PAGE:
In my column I noted that Dr. Arjun Makhijani, President of the Institute for Energy & Environmental Research, estimated that the partial meltdown of the lab’s Sodium Reactor Experiment (SRE) in 1957, caused “the third largest release of iodine-131 in the history of nuclear power,” according to Gar Smith in his 2012 book Nuclear Roulette. But Makhijani was speaking in 2006, so now of course the SRE meltdown counts as the fourth largest radio-iodine release—after the triple meltdowns at Fukushima in Japan in 2011, Chernobyl in Ukraine in 1986, and Windscale in England in 1957.

Santa Susana’s operators caused the destruction of the liquid sodium-cooled SRE on July 12, 1959—“showering the downwind hills and meadows of the 2,850-acre site with a fog of chromium and radioactive isotopes, including iodine-131,” according to Smith in Roulette. It was these hills and meadows that were burned so completely by the Woolsey wildfire.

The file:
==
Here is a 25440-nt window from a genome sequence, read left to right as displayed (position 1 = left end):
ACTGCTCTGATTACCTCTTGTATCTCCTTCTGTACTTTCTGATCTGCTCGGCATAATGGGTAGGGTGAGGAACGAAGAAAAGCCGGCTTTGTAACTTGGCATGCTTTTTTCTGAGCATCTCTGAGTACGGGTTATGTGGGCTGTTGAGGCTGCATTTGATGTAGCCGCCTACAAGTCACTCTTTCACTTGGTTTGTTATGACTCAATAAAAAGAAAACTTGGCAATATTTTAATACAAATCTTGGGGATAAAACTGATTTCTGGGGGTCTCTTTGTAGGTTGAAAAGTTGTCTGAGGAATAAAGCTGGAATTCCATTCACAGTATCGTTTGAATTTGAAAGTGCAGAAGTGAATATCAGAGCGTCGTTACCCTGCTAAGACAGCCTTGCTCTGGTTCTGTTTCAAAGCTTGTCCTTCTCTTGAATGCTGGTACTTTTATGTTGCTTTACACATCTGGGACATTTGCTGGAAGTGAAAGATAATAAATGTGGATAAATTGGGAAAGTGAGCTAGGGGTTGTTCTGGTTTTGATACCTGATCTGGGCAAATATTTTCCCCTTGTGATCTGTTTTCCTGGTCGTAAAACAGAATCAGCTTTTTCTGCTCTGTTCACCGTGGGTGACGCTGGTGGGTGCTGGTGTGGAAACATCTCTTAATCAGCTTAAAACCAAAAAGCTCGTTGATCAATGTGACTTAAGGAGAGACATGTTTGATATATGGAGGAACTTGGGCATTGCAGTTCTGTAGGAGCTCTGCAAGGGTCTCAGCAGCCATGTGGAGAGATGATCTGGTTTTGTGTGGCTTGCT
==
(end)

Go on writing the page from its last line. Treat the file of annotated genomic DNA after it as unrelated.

…click on the above link to read the rest of the article…

Woolsey Fire Burns Toxic Santa Susana Reactor Site

Woolsey Fire Burns Toxic Santa Susana Reactor Site

Photo Source NASA MODIS (TERRA Satellite) | CC BY 2.0

“A common denominator, in every single nuclear accident … is that before the specialists even know what has happened, they rush to the media saying, ‘There’s no danger to the public.’ They do this before they themselves know what has happened…”

— Jacque Cousteau

The Woolsey fire in California began Nov. 8 near the Santa Susana Field Laboratory (SSFL), site of a partial reactor meltdown, the consequences of which have never been cleaned up. The California Department of Toxic Substances Control released a statement early Nov. 9 saying its scientists “don’t believe that the fire has caused any releases of hazardous materials that would pose a risk to people exposed to the smoke.”